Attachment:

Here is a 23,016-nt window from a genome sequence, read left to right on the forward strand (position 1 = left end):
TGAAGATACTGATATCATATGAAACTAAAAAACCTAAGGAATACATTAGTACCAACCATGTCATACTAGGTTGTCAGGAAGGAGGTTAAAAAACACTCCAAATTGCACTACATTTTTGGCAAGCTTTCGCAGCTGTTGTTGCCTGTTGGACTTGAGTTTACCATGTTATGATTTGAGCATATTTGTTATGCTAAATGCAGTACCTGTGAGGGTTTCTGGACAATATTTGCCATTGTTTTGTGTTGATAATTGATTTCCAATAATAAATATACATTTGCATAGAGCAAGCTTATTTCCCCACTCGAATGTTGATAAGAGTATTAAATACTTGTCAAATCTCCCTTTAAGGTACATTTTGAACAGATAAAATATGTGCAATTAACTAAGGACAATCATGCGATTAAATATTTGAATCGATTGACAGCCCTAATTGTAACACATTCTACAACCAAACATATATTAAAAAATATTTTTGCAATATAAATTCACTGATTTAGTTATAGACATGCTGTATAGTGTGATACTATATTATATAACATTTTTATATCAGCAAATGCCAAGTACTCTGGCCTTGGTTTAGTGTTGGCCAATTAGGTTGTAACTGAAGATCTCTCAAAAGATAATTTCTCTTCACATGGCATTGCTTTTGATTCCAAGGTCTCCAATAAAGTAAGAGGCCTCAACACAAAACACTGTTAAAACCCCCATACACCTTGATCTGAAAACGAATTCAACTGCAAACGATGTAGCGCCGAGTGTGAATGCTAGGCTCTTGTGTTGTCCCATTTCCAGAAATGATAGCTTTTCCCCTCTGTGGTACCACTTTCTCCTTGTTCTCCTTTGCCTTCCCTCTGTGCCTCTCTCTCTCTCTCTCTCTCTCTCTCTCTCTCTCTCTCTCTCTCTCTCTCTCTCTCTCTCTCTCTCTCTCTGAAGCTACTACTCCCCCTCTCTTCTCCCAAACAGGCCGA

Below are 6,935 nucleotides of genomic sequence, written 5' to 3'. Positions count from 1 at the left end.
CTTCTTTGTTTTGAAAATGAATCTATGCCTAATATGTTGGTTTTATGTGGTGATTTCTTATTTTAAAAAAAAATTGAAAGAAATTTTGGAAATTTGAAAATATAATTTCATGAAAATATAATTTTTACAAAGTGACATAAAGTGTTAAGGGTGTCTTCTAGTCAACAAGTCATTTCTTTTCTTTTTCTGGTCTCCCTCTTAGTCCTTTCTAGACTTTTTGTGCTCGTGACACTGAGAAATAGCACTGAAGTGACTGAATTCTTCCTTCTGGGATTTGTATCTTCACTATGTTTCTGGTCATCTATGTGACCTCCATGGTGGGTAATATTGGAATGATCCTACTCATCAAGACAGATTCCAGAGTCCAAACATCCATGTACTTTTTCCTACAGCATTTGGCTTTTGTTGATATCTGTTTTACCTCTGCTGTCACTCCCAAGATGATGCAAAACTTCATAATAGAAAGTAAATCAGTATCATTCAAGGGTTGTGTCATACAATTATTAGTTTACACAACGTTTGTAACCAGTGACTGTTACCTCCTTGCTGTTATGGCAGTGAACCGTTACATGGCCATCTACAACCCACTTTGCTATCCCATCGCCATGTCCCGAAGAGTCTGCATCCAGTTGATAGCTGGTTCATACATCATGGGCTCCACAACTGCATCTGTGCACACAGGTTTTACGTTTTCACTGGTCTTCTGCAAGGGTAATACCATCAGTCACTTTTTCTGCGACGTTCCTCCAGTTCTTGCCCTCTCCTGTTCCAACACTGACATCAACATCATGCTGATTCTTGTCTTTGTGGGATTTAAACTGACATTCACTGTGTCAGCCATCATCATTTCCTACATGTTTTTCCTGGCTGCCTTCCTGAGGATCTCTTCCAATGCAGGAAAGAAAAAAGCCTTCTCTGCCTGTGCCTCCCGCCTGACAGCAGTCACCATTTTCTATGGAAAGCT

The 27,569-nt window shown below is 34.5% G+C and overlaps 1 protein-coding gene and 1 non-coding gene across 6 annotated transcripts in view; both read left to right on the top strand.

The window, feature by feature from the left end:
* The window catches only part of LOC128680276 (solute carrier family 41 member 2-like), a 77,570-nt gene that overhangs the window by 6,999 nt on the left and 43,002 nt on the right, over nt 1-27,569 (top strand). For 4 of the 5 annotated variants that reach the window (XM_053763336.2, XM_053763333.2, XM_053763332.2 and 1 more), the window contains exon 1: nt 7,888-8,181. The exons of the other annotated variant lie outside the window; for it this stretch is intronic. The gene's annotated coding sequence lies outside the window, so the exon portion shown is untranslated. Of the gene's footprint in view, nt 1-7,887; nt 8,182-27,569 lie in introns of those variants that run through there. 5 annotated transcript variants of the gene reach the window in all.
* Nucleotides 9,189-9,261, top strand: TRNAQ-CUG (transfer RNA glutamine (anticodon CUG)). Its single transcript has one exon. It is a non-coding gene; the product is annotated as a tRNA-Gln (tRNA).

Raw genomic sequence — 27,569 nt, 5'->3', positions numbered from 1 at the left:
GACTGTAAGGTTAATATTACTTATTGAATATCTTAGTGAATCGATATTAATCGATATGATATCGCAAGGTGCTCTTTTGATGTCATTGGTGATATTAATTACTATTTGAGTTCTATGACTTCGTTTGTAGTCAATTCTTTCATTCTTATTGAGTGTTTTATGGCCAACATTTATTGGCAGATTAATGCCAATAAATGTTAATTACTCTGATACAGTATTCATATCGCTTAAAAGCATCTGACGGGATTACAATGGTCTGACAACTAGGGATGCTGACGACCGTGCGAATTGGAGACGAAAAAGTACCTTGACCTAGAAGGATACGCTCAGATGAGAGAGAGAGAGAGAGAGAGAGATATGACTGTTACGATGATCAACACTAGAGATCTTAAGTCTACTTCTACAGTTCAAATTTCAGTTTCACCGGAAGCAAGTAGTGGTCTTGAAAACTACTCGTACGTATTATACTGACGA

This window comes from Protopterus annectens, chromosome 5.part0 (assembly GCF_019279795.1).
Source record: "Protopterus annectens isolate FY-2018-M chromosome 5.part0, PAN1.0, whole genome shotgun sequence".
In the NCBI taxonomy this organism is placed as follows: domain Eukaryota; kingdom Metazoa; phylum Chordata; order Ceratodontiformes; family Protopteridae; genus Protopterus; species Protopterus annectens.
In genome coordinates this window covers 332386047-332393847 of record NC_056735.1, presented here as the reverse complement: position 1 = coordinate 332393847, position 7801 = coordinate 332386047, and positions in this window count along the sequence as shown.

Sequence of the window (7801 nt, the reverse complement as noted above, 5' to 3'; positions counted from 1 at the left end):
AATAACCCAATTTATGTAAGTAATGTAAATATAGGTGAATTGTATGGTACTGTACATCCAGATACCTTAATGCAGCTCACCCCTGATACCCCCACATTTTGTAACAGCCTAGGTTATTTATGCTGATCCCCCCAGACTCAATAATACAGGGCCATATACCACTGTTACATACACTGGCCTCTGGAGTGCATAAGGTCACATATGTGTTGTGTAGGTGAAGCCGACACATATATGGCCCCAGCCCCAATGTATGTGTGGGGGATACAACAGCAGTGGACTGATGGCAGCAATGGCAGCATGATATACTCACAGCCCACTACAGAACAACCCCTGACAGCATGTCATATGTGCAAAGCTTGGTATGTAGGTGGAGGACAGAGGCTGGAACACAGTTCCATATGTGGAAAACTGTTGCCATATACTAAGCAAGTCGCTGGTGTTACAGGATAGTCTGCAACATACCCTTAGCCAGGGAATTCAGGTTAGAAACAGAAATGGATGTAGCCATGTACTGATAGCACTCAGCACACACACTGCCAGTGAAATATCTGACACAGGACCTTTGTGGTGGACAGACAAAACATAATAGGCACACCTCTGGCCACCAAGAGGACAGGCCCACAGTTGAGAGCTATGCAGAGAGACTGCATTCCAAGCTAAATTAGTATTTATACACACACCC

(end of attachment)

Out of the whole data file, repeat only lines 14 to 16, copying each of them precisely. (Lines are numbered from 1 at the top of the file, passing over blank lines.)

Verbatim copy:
In genome coordinates this window covers 332386047-332393847 of record NC_056735.1, presented here as the reverse complement: position 1 = coordinate 332393847, position 7801 = coordinate 332386047, and positions in this window count along the sequence as shown.

Sequence of the window (7801 nt, the reverse complement as noted above, 5' to 3'; positions counted from 1 at the left end):
AATAACCCAATTTATGTAAGTAATGTAAATATAGGTGAATTGTATGGTACTGTACATCCAGATACCTTAATGCAGCTCACCCCTGATACCCCCACATTTTGTAACAGCCTAGGTTATTTATGCTGATCCCCCCAGACTCAATAATACAGGGCCATATACCACTGTTACATACACTGGCCTCTGGAGTGCATAAGGTCACATATGTGTTGTGTAGGTGAAGCCGACACATATATGGCCCCAGCCCCAATGTATGTGTGGGGGATACAACAGCAGTGGACTGATGGCAGCAATGGCAGCATGATATACTCACAGCCCACTACAGAACAACCCCTGACAGCATGTCATATGTGCAAAGCTTGGTATGTAGGTGGAGGACAGAGGCTGGAACACAGTTCCATATGTGGAAAACTGTTGCCATATACTAAGCAAGTCGCTGGTGTTACAGGATAGTCTGCAACATACCCTTAGCCAGGGAATTCAGGTTAGAAACAGAAATGGATGTAGCCATGTACTGATAGCACTCAGCACACACACTGCCAGTGAAATATCTGACACAGGACCTTTGTGGTGGACAGACAAAACATAATAGGCACACCTCTGGCCACCAAGAGGACAGGCCCACAGTTGAGAGCTATGCAGAGAGACTGCATTCCAAGCTAAATTAGTATTTATACACACACCC